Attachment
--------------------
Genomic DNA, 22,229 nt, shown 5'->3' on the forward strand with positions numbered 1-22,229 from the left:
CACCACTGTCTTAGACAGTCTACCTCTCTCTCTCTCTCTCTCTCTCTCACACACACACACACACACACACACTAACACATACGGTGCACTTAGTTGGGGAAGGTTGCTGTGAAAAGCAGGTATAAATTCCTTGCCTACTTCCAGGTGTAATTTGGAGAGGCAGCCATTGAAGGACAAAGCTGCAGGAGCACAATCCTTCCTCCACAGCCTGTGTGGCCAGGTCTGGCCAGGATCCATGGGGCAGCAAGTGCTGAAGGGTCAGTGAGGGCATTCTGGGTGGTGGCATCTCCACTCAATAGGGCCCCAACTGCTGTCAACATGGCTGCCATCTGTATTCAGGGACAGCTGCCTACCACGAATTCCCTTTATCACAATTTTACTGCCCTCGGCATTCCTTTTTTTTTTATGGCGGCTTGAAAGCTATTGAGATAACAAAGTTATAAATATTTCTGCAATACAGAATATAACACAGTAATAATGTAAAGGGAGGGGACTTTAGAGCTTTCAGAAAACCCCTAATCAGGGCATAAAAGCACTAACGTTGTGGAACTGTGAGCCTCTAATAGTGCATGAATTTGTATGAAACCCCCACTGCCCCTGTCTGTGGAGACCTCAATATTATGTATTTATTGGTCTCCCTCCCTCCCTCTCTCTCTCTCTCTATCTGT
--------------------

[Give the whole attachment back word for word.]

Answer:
Genomic DNA, 22,229 nt, shown 5'->3' on the forward strand with positions numbered 1-22,229 from the left:
CACCACTGTCTTAGACAGTCTACCTCTCTCTCTCTCTCTCTCTCTCTCACACACACACACACACACACACACTAACACATACGGTGCACTTAGTTGGGGAAGGTTGCTGTGAAAAGCAGGTATAAATTCCTTGCCTACTTCCAGGTGTAATTTGGAGAGGCAGCCATTGAAGGACAAAGCTGCAGGAGCACAATCCTTCCTCCACAGCCTGTGTGGCCAGGTCTGGCCAGGATCCATGGGGCAGCAAGTGCTGAAGGGTCAGTGAGGGCATTCTGGGTGGTGGCATCTCCACTCAATAGGGCCCCAACTGCTGTCAACATGGCTGCCATCTGTATTCAGGGACAGCTGCCTACCACGAATTCCCTTTATCACAATTTTACTGCCCTCGGCATTCCTTTTTTTTTTATGGCGGCTTGAAAGCTATTGAGATAACAAAGTTATAAATATTTCTGCAATACAGAATATAACACAGTAATAATGTAAAGGGAGGGGACTTTAGAGCTTTCAGAAAACCCCTAATCAGGGCATAAAAGCACTAACGTTGTGGAACTGTGAGCCTCTAATAGTGCATGAATTTGTATGAAACCCCCACTGCCCCTGTCTGTGGAGACCTCAATATTATGTATTTATTGGTCTCCCTCCCTCCCTCTCTCTCTCTCTCTATCTGT